Header

UZH-Logo

Maintenance Infos

Crack use as a public health problem in Canada: call for an evaluation of 'safer crack use kits'


Haydon, E; Fischer, B (2005). Crack use as a public health problem in Canada: call for an evaluation of 'safer crack use kits'. Canadian Journal of Public Health. Revue Canadienne de Santé Publique, 96(3):185-188.

Abstract

Oral crack use (smoking) is a relatively neglected public health problem in Canada, in comparison to injection drug use (IDU). There are indications that crack use in Canada may be increasing. Crack smoking involves particular risks and harms, including possible infectious disease transmission, which underline the need for targeted interventions. One pragmatic grassroots intervention that has only recently begun or been discussed in several Canadian cities is the distribution of ‘safer crack use kits’, which provide hardware for crack smoking devices along with harm reduction information. In addition to the direct benefits of using them, the kits may also bring previously ‘hidden’ marginalized crack smokers in contact with health and social services. There has been considerable controversy with regards to the distribution of the crack kits, within criminal justice, public health, and the general public; this resistance appears quite similar to that experienced when needle exchange programs (NEPs) were first being established. Systematic evaluation of the crack kits is urgently needed in order to produce definitive evidence of their health and other benefits, and to allow for evidence-based program and policy decisions in the interest of public health.

Abstract

Oral crack use (smoking) is a relatively neglected public health problem in Canada, in comparison to injection drug use (IDU). There are indications that crack use in Canada may be increasing. Crack smoking involves particular risks and harms, including possible infectious disease transmission, which underline the need for targeted interventions. One pragmatic grassroots intervention that has only recently begun or been discussed in several Canadian cities is the distribution of ‘safer crack use kits’, which provide hardware for crack smoking devices along with harm reduction information. In addition to the direct benefits of using them, the kits may also bring previously ‘hidden’ marginalized crack smokers in contact with health and social services. There has been considerable controversy with regards to the distribution of the crack kits, within criminal justice, public health, and the general public; this resistance appears quite similar to that experienced when needle exchange programs (NEPs) were first being established. Systematic evaluation of the crack kits is urgently needed in order to produce definitive evidence of their health and other benefits, and to allow for evidence-based program and policy decisions in the interest of public health.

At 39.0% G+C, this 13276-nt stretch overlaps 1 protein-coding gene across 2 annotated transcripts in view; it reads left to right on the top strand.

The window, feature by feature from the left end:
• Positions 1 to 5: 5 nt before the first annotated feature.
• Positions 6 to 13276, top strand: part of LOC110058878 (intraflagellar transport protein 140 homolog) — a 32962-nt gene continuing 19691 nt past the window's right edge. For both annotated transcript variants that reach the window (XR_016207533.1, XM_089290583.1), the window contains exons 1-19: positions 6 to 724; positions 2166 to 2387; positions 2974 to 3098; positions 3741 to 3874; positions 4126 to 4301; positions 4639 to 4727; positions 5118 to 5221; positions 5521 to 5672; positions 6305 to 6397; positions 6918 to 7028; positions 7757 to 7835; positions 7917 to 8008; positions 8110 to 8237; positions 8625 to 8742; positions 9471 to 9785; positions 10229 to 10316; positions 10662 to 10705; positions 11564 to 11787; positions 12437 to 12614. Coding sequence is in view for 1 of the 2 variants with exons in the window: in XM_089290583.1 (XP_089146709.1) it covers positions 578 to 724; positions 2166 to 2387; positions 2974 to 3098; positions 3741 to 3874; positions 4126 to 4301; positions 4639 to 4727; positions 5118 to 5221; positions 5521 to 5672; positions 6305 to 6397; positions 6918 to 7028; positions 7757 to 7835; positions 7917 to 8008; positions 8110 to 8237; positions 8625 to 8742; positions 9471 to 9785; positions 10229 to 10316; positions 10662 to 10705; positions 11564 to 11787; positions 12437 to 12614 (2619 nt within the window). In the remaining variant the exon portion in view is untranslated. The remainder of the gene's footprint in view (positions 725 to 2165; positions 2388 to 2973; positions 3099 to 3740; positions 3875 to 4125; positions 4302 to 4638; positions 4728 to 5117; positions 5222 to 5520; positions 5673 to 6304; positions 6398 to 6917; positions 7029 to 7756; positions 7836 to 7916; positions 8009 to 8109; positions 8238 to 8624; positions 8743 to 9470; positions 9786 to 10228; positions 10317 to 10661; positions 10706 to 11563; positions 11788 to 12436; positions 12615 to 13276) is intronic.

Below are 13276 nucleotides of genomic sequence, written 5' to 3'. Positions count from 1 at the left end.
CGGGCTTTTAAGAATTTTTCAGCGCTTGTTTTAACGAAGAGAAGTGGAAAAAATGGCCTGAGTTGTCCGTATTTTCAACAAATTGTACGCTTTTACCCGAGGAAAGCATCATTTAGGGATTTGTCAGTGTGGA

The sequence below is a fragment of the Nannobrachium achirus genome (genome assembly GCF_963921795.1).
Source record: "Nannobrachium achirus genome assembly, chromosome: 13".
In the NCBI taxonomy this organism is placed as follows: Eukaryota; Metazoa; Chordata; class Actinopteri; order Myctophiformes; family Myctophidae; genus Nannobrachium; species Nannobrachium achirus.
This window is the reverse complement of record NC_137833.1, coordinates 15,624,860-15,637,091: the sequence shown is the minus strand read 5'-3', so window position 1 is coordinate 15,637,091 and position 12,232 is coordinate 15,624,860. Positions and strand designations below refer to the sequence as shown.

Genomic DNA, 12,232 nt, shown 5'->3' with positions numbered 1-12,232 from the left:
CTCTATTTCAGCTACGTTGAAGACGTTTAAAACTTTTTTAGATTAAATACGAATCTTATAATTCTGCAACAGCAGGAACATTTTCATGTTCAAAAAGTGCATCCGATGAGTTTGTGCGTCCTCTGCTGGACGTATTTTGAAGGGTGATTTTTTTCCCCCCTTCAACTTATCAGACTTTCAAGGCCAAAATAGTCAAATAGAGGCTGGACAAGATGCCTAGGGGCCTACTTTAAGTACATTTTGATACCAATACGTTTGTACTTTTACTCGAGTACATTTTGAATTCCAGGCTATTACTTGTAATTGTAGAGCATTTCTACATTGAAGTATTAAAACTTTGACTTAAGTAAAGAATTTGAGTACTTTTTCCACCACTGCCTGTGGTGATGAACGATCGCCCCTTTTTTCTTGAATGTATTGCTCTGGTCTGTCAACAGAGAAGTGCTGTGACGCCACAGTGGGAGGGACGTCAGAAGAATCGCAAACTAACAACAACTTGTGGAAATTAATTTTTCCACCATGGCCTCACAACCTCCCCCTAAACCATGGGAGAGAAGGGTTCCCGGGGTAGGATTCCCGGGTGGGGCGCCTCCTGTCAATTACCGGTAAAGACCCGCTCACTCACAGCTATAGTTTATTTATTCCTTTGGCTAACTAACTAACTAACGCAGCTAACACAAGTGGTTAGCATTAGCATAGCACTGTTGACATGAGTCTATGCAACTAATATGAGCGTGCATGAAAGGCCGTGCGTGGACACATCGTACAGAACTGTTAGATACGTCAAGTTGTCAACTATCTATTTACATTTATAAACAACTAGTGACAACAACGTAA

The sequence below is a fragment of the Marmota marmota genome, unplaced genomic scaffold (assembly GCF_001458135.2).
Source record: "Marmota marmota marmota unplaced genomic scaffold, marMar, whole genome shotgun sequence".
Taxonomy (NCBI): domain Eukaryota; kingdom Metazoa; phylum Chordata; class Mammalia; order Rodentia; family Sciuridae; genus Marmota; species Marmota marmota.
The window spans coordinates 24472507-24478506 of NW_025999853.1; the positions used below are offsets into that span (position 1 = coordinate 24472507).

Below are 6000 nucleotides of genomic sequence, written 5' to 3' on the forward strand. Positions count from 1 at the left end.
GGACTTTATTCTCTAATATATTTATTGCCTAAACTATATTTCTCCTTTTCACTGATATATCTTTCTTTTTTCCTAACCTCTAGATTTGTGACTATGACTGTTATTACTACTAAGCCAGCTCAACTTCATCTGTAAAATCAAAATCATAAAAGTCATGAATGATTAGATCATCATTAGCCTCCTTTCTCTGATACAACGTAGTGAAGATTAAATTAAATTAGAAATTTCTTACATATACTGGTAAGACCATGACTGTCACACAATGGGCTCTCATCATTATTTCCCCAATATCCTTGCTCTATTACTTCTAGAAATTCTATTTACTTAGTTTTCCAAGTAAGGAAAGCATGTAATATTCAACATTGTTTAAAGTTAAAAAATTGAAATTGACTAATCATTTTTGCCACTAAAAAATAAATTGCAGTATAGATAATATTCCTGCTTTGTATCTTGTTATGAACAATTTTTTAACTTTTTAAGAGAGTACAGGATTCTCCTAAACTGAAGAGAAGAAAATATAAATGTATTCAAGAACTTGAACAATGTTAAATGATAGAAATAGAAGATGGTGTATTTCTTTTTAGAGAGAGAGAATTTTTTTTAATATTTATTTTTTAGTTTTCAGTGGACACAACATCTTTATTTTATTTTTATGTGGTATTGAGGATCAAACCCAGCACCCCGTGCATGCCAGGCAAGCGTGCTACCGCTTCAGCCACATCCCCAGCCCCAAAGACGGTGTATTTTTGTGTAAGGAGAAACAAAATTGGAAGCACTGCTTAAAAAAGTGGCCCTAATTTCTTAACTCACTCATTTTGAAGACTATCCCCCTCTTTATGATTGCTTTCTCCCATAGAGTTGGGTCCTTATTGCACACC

Statistics

Citations

43 citations in Web of Science®
43 citations in Scopus®
Google Scholar™

Downloads

1 download since deposited on 06 Aug 2014
0 downloads since 12 months
Detailed statistics

Additional indexing

Item Type:Journal Article, refereed, further contribution
Communities & Collections:04 Faculty of Medicine > Swiss Research Institute for Public Health and Addiction
Dewey Decimal Classification:610 Medicine & health
Uncontrolled Keywords:Canada;Hepatitis C;Public Health;Risk;Risk Factors;Smoke;crack;epidemiology;evaluation;health;hepatitis;use
Language:English
Date:2005
Deposited On:06 Aug 2014 09:20
Last Modified:05 Apr 2016 17:54
Publisher:Canadian Public Health Association
ISSN:0008-4263
Free access at:Publisher DOI. An embargo period may apply.
Official URL:http://journal.cpha.ca/index.php/cjph/article/view/614/614

Download

Preview Icon on Download
Content: Published Version
Filetype: PDF - Registered users only
Size: 79kB

TrendTerms

TrendTerms displays relevant terms of the abstract of this publication and related documents on a map. The terms and their relations were extracted from ZORA using word statistics. Their timelines are taken from ZORA as well. The bubble size of a term is proportional to the number of documents where the term occurs. Red, orange, yellow and green colors are used for terms that occur in the current document; red indicates high interlinkedness of a term with other terms, orange, yellow and green decreasing interlinkedness. Blue is used for terms that have a relation with the terms in this document, but occur in other documents.
You can navigate and zoom the map. Mouse-hovering a term displays its timeline, clicking it yields the associated documents.

Author Collaborations